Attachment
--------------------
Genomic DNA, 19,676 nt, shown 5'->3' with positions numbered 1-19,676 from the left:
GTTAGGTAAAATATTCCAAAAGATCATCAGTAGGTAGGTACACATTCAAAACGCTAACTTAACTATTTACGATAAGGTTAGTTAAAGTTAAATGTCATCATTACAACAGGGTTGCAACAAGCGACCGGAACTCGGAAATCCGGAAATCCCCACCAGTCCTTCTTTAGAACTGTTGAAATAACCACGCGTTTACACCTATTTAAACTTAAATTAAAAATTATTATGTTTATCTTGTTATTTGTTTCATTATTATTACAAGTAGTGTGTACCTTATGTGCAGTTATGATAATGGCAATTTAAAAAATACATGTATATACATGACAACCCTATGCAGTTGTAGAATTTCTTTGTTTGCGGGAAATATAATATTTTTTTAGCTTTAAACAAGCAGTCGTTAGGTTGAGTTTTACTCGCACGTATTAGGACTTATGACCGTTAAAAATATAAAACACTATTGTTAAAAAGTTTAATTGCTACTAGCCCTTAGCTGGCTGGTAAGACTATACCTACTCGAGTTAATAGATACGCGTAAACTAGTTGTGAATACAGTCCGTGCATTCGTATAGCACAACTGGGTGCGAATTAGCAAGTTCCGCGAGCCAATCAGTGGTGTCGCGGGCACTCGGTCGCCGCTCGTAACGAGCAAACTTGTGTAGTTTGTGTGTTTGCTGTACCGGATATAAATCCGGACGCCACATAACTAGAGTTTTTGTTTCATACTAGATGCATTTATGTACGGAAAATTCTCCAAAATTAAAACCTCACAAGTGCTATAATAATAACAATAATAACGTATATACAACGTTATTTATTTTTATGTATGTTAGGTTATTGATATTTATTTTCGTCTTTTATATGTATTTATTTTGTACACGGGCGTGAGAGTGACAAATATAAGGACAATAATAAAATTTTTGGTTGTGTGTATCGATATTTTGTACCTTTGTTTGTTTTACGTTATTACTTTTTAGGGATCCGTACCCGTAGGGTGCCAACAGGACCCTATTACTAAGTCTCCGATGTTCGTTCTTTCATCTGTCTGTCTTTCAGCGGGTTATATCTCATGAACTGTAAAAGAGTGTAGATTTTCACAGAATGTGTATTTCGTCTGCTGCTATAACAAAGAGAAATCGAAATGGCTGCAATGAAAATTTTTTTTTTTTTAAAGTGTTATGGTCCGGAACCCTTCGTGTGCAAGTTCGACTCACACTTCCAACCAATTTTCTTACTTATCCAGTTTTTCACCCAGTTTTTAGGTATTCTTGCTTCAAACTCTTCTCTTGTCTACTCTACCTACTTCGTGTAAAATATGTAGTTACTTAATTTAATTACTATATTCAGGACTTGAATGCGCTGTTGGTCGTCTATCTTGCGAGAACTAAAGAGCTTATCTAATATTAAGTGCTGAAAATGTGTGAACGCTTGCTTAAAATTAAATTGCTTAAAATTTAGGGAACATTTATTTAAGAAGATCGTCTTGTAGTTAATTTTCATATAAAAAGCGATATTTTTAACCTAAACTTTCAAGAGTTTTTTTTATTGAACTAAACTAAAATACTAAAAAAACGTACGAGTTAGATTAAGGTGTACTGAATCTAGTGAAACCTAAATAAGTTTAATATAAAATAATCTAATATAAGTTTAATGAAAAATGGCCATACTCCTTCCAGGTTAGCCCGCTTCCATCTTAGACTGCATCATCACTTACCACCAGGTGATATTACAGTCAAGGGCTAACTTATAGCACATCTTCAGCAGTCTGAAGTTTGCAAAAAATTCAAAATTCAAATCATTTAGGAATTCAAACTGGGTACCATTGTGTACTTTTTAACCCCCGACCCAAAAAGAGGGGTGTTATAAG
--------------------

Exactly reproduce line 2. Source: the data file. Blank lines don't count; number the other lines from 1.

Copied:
GTTAGGTAAAATATTCCAAAAGATCATCAGTAGGTAGGTACACATTCAAAACGCTAACTTAACTATTTACGATAAGGTTAGTTAAAGTTAAATGTCATCATTACAACAGGGTTGCAACAAGCGACCGGAACTCGGAAATCCGGAAATCCCCACCAGTCCTTCTTTAGAACTGTTGAAATAACCACGCGTTTACACCTATTTAAACTTAAATTAAAAATTATTATGTTTATCTTGTTATTTGTTTCATTATTATTACAAGTAGTGTGTACCTTATGTGCAGTTATGATAATGGCAATTTAAAAAATACATGTATATACATGACAACCCTATGCAGTTGTAGAATTTCTTTGTTTGCGGGAAATATAATATTTTTTTAGCTTTAAACAAGCAGTCGTTAGGTTGAGTTTTACTCGCACGTATTAGGACTTATGACCGTTAAAAATATAAAACACTATTGTTAAAAAGTTTAATTGCTACTAGCCCTTAGCTGGCTGGTAAGACTATACCTACTCGAGTTAATAGATACGCGTAAACTAGTTGTGAATACAGTCCGTGCATTCGTATAGCACAACTGGGTGCGAATTAGCAAGTTCCGCGAGCCAATCAGTGGTGTCGCGGGCACTCGGTCGCCGCTCGTAACGAGCAAACTTGTGTAGTTTGTGTGTTTGCTGTACCGGATATAAATCCGGACGCCACATAACTAGAGTTTTTGTTTCATACTAGATGCATTTATGTACGGAAAATTCTCCAAAATTAAAACCTCACAAGTGCTATAATAATAACAATAATAACGTATATACAACGTTATTTATTTTTATGTATGTTAGGTTATTGATATTTATTTTCGTCTTTTATATGTATTTATTTTGTACACGGGCGTGAGAGTGACAAATATAAGGACAATAATAAAATTTTTGGTTGTGTGTATCGATATTTTGTACCTTTGTTTGTTTTACGTTATTACTTTTTAGGGATCCGTACCCGTAGGGTGCCAACAGGACCCTATTACTAAGTCTCCGATGTTCGTTCTTTCATCTGTCTGTCTTTCAGCGGGTTATATCTCATGAACTGTAAAAGAGTGTAGATTTTCACAGAATGTGTATTTCGTCTGCTGCTATAACAAAGAGAAATCGAAATGGCTGCAATGAAAATTTTTTTTTTTTTAAAGTGTTATGGTCCGGAACCCTTCGTGTGCAAGTTCGACTCACACTTCCAACCAATTTTCTTACTTATCCAGTTTTTCACCCAGTTTTTAGGTATTCTTGCTTCAAACTCTTCTCTTGTCTACTCTACCTACTTCGTGTAAAATATGTAGTTACTTAATTTAATTACTATATTCAGGACTTGAATGCGCTGTTGGTCGTCTATCTTGCGAGAACTAAAGAGCTTATCTAATATTAAGTGCTGAAAATGTGTGAACGCTTGCTTAAAATTAAATTGCTTAAAATTTAGGGAACATTTATTTAAGAAGATCGTCTTGTAGTTAATTTTCATATAAAAAGCGATATTTTTAACCTAAACTTTCAAGAGTTTTTTTTATTGAACTAAACTAAAATACTAAAAAAACGTACGAGTTAGATTAAGGTGTACTGAATCTAGTGAAACCTAAATAAGTTTAATATAAAATAATCTAATATAAGTTTAATGAAAAATGGCCATACTCCTTCCAGGTTAGCCCGCTTCCATCTTAGACTGCATCATCACTTACCACCAGGTGATATTACAGTCAAGGGCTAACTTATAGCACATCTTCAGCAGTCTGAAGTTTGCAAAAAATTCAAAATTCAAATCATTTAGGAATTCAAACTGGGTACCATTGTGTACTTTTTAACCCCCGACCCAAAAAGAGGGGTGTTATAAG